Tanzy v. Yaylaci et al

Filing 7

FINDINGS and RECOMMENDATIONS Dismissing the Action Without Prejudice for Plaintiff's Failure to Comply with the Court's Orders and Failure to Prosecute, signed by Magistrate Judge Jennifer L. Thurston on 11/19/2021. Referred to District Judge. Objections to F&R due within 14 days. (Hall, S)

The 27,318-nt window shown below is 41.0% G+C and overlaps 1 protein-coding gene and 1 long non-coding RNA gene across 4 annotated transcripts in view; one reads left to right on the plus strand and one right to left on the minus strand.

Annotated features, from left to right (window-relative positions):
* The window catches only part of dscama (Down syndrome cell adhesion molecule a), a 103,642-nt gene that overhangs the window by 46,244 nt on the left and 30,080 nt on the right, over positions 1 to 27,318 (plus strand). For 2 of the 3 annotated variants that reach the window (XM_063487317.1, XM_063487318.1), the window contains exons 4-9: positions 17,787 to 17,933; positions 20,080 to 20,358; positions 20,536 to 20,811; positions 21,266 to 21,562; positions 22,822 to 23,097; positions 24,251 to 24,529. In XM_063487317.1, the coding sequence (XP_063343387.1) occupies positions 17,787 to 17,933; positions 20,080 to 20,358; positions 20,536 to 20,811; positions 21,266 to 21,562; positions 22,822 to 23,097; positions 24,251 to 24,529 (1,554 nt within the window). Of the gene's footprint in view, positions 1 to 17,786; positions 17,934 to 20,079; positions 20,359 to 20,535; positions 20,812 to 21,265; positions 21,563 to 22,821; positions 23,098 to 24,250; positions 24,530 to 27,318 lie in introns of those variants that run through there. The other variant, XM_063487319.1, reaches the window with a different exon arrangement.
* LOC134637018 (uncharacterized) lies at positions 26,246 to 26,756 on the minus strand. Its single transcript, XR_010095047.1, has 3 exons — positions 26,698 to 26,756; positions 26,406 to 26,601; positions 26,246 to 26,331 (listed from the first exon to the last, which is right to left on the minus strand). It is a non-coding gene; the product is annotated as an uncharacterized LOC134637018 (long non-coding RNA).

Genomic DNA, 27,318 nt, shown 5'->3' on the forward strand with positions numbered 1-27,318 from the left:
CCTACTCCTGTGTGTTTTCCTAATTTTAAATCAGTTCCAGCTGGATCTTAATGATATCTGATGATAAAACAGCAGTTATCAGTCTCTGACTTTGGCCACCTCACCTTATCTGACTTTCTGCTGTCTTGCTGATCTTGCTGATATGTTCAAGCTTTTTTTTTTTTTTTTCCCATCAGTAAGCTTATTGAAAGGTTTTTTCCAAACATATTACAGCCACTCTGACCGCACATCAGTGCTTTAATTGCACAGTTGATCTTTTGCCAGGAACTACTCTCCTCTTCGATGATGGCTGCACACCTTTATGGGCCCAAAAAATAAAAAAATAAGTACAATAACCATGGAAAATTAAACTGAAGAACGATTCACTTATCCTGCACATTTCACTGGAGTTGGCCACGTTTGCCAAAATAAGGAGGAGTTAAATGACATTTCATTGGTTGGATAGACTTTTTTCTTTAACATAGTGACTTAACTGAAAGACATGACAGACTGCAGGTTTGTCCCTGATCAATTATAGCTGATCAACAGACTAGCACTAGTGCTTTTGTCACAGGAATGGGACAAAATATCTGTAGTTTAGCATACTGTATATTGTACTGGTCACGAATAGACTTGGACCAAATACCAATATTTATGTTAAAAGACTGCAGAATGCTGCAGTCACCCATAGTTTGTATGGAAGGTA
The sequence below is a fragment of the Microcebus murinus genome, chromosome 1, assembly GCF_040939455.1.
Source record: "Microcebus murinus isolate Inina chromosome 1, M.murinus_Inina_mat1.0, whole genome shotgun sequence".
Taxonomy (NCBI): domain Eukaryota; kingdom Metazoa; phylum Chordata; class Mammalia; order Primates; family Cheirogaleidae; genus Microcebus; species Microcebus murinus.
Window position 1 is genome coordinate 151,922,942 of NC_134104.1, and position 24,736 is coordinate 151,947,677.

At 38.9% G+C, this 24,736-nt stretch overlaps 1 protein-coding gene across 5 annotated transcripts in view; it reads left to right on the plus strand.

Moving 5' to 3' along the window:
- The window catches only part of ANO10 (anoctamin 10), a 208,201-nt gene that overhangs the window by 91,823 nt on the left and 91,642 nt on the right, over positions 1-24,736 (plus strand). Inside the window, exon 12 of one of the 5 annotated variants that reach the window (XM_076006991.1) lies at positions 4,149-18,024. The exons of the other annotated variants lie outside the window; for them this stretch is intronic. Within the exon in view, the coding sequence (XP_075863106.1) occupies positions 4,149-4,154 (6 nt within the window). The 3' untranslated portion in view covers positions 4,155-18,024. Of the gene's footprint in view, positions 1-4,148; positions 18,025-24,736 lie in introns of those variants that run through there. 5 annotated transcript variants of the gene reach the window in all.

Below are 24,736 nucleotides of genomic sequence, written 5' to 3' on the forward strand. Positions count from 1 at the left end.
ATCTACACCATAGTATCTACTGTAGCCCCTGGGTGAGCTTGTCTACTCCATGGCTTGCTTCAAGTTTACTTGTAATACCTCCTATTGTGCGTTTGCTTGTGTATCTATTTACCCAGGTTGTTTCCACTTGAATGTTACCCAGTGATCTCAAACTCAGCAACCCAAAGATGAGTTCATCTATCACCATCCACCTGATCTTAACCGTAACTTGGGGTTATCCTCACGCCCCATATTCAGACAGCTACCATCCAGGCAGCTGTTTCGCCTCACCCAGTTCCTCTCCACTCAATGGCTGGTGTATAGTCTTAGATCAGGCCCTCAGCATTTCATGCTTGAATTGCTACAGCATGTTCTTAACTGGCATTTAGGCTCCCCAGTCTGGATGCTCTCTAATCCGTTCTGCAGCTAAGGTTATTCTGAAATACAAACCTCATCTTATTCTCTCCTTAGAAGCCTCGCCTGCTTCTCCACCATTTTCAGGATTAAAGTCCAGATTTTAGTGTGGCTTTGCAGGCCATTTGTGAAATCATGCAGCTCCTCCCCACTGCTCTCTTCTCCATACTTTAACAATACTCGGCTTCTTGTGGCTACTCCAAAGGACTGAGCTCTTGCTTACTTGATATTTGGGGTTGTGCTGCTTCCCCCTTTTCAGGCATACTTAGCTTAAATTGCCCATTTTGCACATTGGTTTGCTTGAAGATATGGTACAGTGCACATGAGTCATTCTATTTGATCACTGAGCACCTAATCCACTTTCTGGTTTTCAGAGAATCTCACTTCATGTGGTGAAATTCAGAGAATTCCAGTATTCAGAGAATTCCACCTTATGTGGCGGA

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1 2 3 4 5 6 7 8 UNITED STATES DISTRICT COURT 9 EASTERN DISTRICT OF CALIFORNIA 10 11 INGRAM TANZY, 12 Plaintiff, 13 14 15 v. BAHRI YAYLACI and LONG ISLAND FREIGHT CORP., Defendants 16 17 ) ) ) ) ) ) ) ) ) ) ) Case No.: 1:21-cv-1187 -NONE JLT FINDINGS AND RECOMMENDATIONS DISMISSING THE ACTION WITHOUT PREJUDICE FOR PLAINTIFF’S FAILURE TO COMPLY WITH THE COURT’S ORDERS AND FAILURE TO PROSECUTE Ingram Tanzy was injured in a motor vehicle accident with a commercial truck and seeks to 18 hold the defendants—including the truck driver and the owner of the truck— liable for negligence. (See 19 generally Doc. 1) Because Plaintiff failed to prosecute this action and failed to comply with the 20 Court’s orders, it is recommended the action be DISMISSED without prejudice. 21 I. 22 Relevant Background Plaintiff initiated this action by filing a complaint on August 5, 2021. (Doc. 1) The following 23 day, the Court issued a summons to Defendant and its New Case Documents. (Docs. 3, 4) In the 24 order setting the mandatory scheduling conference for November 5, 2021, Plaintiff was informed: 25 26 27 28 The Court is unable to conduct a scheduling conference until defendants have been served with the summons and complaint. Accordingly, plaintiff(s) shall diligently pursue service of summons and complaint and dismiss those defendants against whom plaintiff(s) will not pursue claims. Plaintiff(s) shall promptly file proofs of service of the summons and complaint so the Court has a record of service. Counsel are referred to F.R.Civ.P., Rule 4 regarding the requirement of timely service of the complaint Failure to timely serve the summons and complaint may result in the imposition of sanctions, including the dismissal of unserved defendants. 1 1 (Doc. 4 at 1.) Nevertheless, Plaintiff failed to file a proof of service. On October 21, 2021, the Court issued an order to Plaintiff to show cause why sanctions should 2 3 not be imposed for the failure to prosecute this action and failure to comply with the Court’s orders. 4 (Doc. 5 at 1.) Plaintiff was informed that, as an alternative response to the order, a proof of service may 5 be filed. (Id.) Any response to the order was due “[n]o later than November 5, 2021. (Id. at 1, 6 emphasis omitted.) Finally, Plaintiff was advised the “[f]ailure to respond may result in the Court 7 recommending dismissal of the action.” (Id. at 2.) To date, Plaintiff has not responded to the Court’s 8 order or taken any other action to prosecute her claims. 9 II. Failure to Prosecute and Obey the Court’s Orders The Local Rules, corresponding with Fed. R. Civ. P. 11, provide: “Failure of counsel or of a 10 11 party to comply with . . . any order of the Court may be grounds for the imposition by the Court of any 12 and all sanctions . . . within the inherent power of the Court.” LR 110. “District courts have inherent 13 power to control their dockets,” and in exercising that power, a court may impose sanctions including 14 dismissal of an action. Thompson v. Housing Authority of Los Angeles, 782 F.2d 829, 831 (9th Cir. 15 1986). A court may dismiss an action for a party’s failure to prosecute an action or failure to obey a 16 court order. See, e.g. Ferdik v. Bonzelet, 963 F.2d 1258, 1260-61 (9th Cir. 1992) (dismissal for failure 17 to comply with an order to file an amended complaint); Malone v. U.S. Postal Service, 833 F.2d 128, 18 130 (9th Cir. 1987) (dismissal for failure to comply with a court order); Henderson v. Duncan, 779 19 F.2d 1421, 1424 (9th Cir. 1986) (dismissal for failure to prosecute and to comply with local rules). 20 III. 21 Discussion and Analysis To determine whether to dismiss an action for failure to prosecute and failure to obey a Court 22 order, the Court must consider several factors, including: “(1) the public’s interest in expeditious 23 resolution of litigation; (2) the court’s need to manage its docket; (3) the risk of prejudice to the 24 defendants; (4) the public policy favoring disposition of cases on their merits; and (5) the availability 25 of less drastic sanctions.” Henderson, 779 F.2d at 1423-24; see also Ferdik, 963 F.2d at 1260-61; 26 Thomspon, 782 F.2d at 831. Public interest and the Court’s docket 27 A. 28 In the case at hand, the public’s interest in expeditiously resolving this litigation and the Court’s 2 1 interest in managing the docket weigh in favor of dismissal. See Yourish v. Cal. Amplifier, 191 F.3d 2 983, 990 (9th Cir. 1999) (“The public’s interest in expeditious resolution of litigation always favors 3 dismissal”); Ferdik, 963 F.2d at 1261 (recognizing that district courts have inherent interest in 4 managing their dockets without being subject to noncompliant litigants). This Court cannot, and will 5 not hold, this case in abeyance based upon Plaintiff’s failure to comply with the Court’s orders and 6 failure to take action to continue prosecution in a timely manner. See Morris v. Morgan Stanley & Co., 7 942 F.2d 648, 652 (9th Cir. 1991) (a plaintiff has the burden “to move toward… disposition at a 8 reasonable pace, and to refrain from dilatory and evasive tactics”). Accordingly, these factors weigh in 9 favor of dismissal of the action. 10 B. Prejudice to Defendants 11 To determine whether the defendants suffer prejudice, the Court must “examine whether the 12 plaintiff’s actions impair the … ability to go to trial or threaten to interfere with the rightful decision of 13 the case.” Malone, 833 F.2d at 131 (citing Rubin v. Belo Broadcasting Corp., 769 F.2d 611, 618 (9th 14 Cir. 1985)). Significantly, a presumption of prejudiced arises when a plaintiff unreasonably delays the 15 prosecution of an action. See Anderson v. Air West, 542 F.2d 522, 524 (9th Cir. 1976). Here, Plaintiff 16 has not taken any action to further prosecution of the action, despite being ordered by the Court to do 17 so. Therefore, this factor weighs in favor of dismissal. 18 C. 19 The Court “abuses its discretion if it imposes a sanction of dismissal without first considering 20 the impact of the sanction and the adequacy of less drastic sanctions.” United States v. Nat’l Medical 21 Enterprises, Inc., 792 F.2d 906, 912 (9th Cir. 1986). However, a court’s warning to a party that the 22 failure to obey with its orders could result in dismissal satisfies the “consideration of alternatives” 23 requirement. See Malone, 833 F.2d at 133; Ferdik, 963 F.2d at 1262. As the Ninth Circuit explained, 24 “a plaintiff can hardly be surprised” by a sanction of dismissal “in response to willful violation of a 25 pretrial order.” Malone, 833 F.2d at 133. 26 Consideration of less drastic sanctions The Court warned Plaintiff in the order setting the scheduling conference that “[f]ailure to 27 timely serve the summons and complaint may result in the imposition of sanctions, including the 28 dismissal of unserved defendants.” (Doc. 4 at 1.) As a result, Plaintiff was ordered to show cause why 3 1 sanctions should not be imposed, and again informed the failure to respond may result in dismissal 2 (Doc. 5 at 1-2.) Importantly, the Court need only warn a party once that the matter could be dismissed 3 for failure to comply to satisfy the requirements of Rule 41. Ferdik, 963 F.2d at 1262; see also Titus v. 4 Mercedes Benz of North America, 695 F.2d 746, 749 n.6 (3rd Cir. 1982) (identifying a “warning” as an 5 alternative sanction). Accordingly, the warnings to Plaintiff satisfied the requirement that the Court 6 consider lesser sanctions, and this factor weighs in favor of dismissal of the action. See Ferdik, 963 7 F.2d at 1262; Henderson, 779 F.2d at 1424; Titus, 695 F.2d at 749 n.6. 8 D. Public policy 9 Given Plaintiff’s failure to prosecute the action and failure to comply with the Court’s orders, 10 the policy favoring disposition of cases on their merits is outweighed by the factors favoring dismissal. 11 See Malone, 833 F.2d at 133, n.2 (explaining that although “the public policy favoring disposition of 12 cases on their merits . . . weighs against dismissal, it is not sufficient to outweigh the other four 13 factors”). 14 IV. Plaintiff failed to comply with the Court’s orders dated August 6, 2021 (Doc. 4) and October 15 16 Findings and Recommendations 22, 2021 (Doc. 5), and thereby failed to prosecute this action. 17 According, the Court RECOMMENDS: 18 1. This action be DISMISSED without prejudice; and 19 2. The Clerk of Court be DIRECTED to close the action. 20 These Findings and Recommendations are submitted to the United States District Judge 21 assigned to the case, pursuant to the provisions of 28 U.S.C. § 636(b)(1)(B) and Rule 304 of the Local 22 Rules of Practice for the United States District Court, Eastern District of California. Within fourteen 23 days after being served with these Findings and Recommendations, Plaintiff may file written 24 objections. Such a document should be captioned “Objections to Magistrate Judge’s Findings and 25 Recommendations.” 26 /// 27 /// 28 /// 4 1 Plaintiff is advised that failure to file objections within the specified time may waive the right to 2 appeal the District Court’s order. Martinez v. Ylst, 951 F.2d 1153 (9th Cir. 1991); Wilkerson v. 3 Wheeler, 772 F.3d 834, 834 (9th Cir. 2014). 4 5 6 7 IT IS SO ORDERED. Dated: November 19, 2021 _ /s/ Jennifer L. Thurston CHIEF UNITED STATES MAGISTRATE JUDGE 8 9 10 11 12 13 14 15 16 17 18 19 20 21 22 23 24 25 26 27 28 5